Source: US FDA  Jan 18, 2019
US FDA STARTS PROBE AND ISSUE DOCTOR WARNINGS! Paclitaxel-Coated Devices for PAD Potentially Tied to Increased Deaths.
US FDA STARTS PROBE AND ISSUE DOCTOR WARNINGS! Paclitaxel-Coated Devices for PAD Potentially Tied to Increased Deaths.
Source: US FDA  Jan 18, 2019
The Food and Drug Administration (FDA) has issued a safety alert regarding the possibility of an increased risk of death associated with the use of paclitaxel-coated balloons and paclitaxel-eluting stents for the treatment of peripheral arterial disease (PAD).

US FDA STARTS PROBE AND ISSUEDOCTOR-WARNINGS
The FDA's communication follows a recent meta-analysis published in the Journal of the American Heart Association (JAHA) which showed that all-cause mortality at 2 years was significantly increased in PAD patients who received paclitaxel-coated balloons and paclitaxel-eluting stents vs patients who received controls (non-coated balloons or bare metal stents). 

Given the findings, the Agency plans to assess available long-term follow-up data from studies that supported the approval of paclitaxel-coated products in the US. In A letter to healthcare providers , the FDA writes that "This review will focus on causes of death, the paclitaxel dose delivered, and patient characteristics that may impact clinical outcomes. Additional statistical analyses will be performed to clarify the presence and magnitude of any long-term risks."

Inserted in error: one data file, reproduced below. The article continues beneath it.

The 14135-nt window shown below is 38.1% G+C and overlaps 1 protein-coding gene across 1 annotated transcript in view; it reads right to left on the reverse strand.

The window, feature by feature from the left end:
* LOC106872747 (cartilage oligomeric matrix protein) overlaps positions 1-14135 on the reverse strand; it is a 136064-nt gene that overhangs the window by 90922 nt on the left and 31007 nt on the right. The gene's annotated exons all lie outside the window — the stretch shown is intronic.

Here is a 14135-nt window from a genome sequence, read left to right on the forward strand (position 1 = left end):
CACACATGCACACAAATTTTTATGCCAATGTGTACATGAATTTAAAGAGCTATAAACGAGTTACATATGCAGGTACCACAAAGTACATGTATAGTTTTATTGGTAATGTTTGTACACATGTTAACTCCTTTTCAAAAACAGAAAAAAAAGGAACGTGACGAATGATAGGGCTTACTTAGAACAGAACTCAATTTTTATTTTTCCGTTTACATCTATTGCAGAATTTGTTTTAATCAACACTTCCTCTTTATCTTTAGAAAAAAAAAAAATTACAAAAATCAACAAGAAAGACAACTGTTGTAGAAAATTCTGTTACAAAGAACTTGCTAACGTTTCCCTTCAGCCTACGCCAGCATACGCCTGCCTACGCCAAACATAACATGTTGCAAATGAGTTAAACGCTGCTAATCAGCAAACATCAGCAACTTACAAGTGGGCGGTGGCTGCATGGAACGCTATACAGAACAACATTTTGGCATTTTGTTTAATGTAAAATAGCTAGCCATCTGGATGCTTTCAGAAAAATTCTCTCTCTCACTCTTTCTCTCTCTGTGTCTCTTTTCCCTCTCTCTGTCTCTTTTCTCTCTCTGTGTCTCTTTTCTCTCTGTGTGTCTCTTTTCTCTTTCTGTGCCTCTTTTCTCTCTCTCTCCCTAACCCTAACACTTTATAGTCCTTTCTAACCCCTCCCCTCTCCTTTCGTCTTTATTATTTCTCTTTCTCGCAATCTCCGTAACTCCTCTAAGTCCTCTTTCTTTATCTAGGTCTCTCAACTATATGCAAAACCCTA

Paclitaxel-coated balloons and paclitaxel-eluting stents are indicated to treat de novo or restenotic lesions in the femoropopliteal artery. As the balloon and stent devices work to open the obstructed vessel, the drug is released to prevent restenosis. Paclitaxel-coated balloons are also indicated to treat stenotic lesions in dysfunctional naive arteriovenous dialysis fistulae. When used for these indications, the FDA states that the benefits of these products continue to outweigh the risks.

The Agency is currently working with manufacturers of paclitaxel-coated balloons and paclitaxel-eluting stents to get a better understanding of the results of the JAHA study; new information will be communicated to the public once it becomes available.

Additionally, the FDA is urging healthcare providers to report any adverse events or suspected adverse events with paclitaxel-eluting devices through the MedWatch program.

The meta-analysis by Konstantinos Katsanos, MD, PhD (Patras University Hospital, Rion, Greece), and colleagues was published in the Journal of the American Heart Association in December 2018. It pointed to a 68% relative risk increase in all-cause death with paclitaxel-coated devices at 2 years and a 93% relative risk increase by 5 years compared with an uncoated-balloon approach. One week after the publication, two trials were halted; multiple meetings have since announced that they are convening special forums in the coming months to discuss the issue.